Another finds himself forced by necessity to borrow money. He knows that he will not be able to repay it, but sees also that nothing will be lent to him unless he promises stoutly to repay it in a definite He desires to make this promise, but he has still so much conscience as to ask himself: “Is it not unlawful and inconsistent with duty to get out of a difficulty in this way?” Suppose however that he resolves to do so: then the maxim of his action would be expressed thus: “When I think myself in want of money, I will borrow money and promise to repay it, although I know that I never can do so.” Now this principle of self- love or of one’s own advantage may perhaps be consistent with my whole future welfare; but the question now is, “Is it right?” I change then the suggestion of self-love into a universal law, and state the question thus: “How would it be if my maxim were a universal law?” Then I see at once that it could never hold as a universal law of nature, but would necessarily contradict itself. For supposing it to be a universal law that everyone when he thinks himself in a difficulty should be able to promise whatever he pleases, with the purpose of not keeping his promise, the promise itself would become impossible, as well as the end that one might have in view in it, since no one would consider that anything was promised to him, but would ridicule all such statements as vain pretences.
A third finds in himself a talent which with the help of some culture might make him a useful man in many respects. But he finds himself in comfortable circumstances and prefers to indulge in pleasure rather than to take pains in enlarging and improving his happy natural capacities. He asks, however, whether his maxim of neglect of his natural gifts, besides agreeing with his inclination to indulgence, agrees also with what is called He sees then that a system of nature could indeed subsist with such a universal law although men (like the South Sea islanders) should let their talents rest and resolve to devote their lives merely to idleness, amusement, and propagation of their species- in a word, to enjoyment; but he cannot possibly will that this should be a universal law of nature, or be implanted in us as such by a natural instinct. For, as a rational being, he necessarily wills that his faculties be developed, since they serve him and have been given him, for all sorts of possible purposes.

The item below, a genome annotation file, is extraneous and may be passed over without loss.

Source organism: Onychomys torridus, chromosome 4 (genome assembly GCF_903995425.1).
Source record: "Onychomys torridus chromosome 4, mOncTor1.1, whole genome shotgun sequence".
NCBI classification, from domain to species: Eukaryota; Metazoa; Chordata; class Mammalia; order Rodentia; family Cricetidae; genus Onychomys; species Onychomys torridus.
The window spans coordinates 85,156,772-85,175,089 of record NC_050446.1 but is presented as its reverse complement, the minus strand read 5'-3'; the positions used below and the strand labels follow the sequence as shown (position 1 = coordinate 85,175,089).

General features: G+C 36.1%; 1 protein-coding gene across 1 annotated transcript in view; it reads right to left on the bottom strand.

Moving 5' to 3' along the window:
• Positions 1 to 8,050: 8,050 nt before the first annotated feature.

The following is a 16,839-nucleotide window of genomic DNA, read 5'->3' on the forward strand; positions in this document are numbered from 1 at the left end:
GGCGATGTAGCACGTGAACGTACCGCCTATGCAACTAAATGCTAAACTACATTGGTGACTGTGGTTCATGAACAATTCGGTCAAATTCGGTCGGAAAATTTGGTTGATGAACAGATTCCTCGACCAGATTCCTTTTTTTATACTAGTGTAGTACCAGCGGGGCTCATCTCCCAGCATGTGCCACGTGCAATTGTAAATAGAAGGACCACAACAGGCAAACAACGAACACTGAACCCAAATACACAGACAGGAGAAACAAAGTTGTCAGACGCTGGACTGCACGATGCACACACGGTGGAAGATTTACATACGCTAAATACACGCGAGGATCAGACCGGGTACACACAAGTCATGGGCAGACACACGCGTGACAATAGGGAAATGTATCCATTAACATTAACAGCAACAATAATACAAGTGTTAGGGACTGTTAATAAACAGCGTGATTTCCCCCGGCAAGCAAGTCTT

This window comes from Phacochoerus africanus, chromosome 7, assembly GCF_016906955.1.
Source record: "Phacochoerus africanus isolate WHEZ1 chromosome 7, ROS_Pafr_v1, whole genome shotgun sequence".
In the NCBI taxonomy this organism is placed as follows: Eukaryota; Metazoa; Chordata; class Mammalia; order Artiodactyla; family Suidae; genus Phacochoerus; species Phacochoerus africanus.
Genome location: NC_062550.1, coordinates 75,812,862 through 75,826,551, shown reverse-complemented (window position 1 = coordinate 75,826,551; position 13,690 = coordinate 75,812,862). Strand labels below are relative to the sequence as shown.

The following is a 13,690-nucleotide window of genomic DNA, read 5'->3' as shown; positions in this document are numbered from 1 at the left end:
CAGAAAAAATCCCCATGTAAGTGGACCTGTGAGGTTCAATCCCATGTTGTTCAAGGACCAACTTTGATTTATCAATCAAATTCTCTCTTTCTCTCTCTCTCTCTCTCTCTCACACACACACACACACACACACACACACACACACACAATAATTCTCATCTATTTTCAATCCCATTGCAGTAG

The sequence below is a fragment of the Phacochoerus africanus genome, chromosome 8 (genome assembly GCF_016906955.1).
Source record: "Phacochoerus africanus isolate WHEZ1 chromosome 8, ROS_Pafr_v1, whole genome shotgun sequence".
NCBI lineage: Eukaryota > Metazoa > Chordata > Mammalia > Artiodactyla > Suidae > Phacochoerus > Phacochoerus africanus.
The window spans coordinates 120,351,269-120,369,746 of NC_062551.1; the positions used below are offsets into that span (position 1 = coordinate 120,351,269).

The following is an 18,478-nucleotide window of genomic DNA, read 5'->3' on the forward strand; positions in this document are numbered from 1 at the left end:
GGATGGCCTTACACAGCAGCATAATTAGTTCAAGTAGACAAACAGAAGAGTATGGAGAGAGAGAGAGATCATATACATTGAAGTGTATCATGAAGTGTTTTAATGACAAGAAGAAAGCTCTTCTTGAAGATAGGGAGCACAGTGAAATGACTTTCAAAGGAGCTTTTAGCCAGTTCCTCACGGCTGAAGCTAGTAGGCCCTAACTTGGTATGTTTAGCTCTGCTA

A fourth, who is in prosperity, while he sees that others have to contend with great wretchedness and that he could help them, thinks: “What concern is it of mine? Let everyone be as happy as Heaven pleases, or as be can make himself; I will take nothing from him nor even envy him, only I do not wish to contribute anything to his welfare or to his assistance in distress!” Now no doubt if such a mode of thinking were a universal law, the human race might very well subsist and doubtless even better than in a state in which everyone talks of sympathy and good-will, or even takes care occasionally to put it into practice, but, on the other side, also cheats when he can, betrays the rights of men, or otherwise violates them. But although it is possible that a universal law of nature might exist in accordance with that maxim, it is impossible to will that such a principle should have the universal validity of a law of nature. For a will which resolved this would contradict itself, inasmuch as many cases might occur in which one would have need of the love and sympathy of others, and in which, by such a law of nature, sprung from his own will, he would deprive himself of all hope of the aid he
THE FORMULA OF THE END IN ITSELF
The will is conceived as a faculty of determining oneself to action in accordance with the conception of certain laws. And such a faculty can be found only in rational beings. Now that which serves the will as the objective ground of its self-determination is the end, and, if this is assigned by reason alone, it must hold for all rational beings. On the other hand, that which merely contains the ground of possibility of the action of which the effect is the end, this is called the means…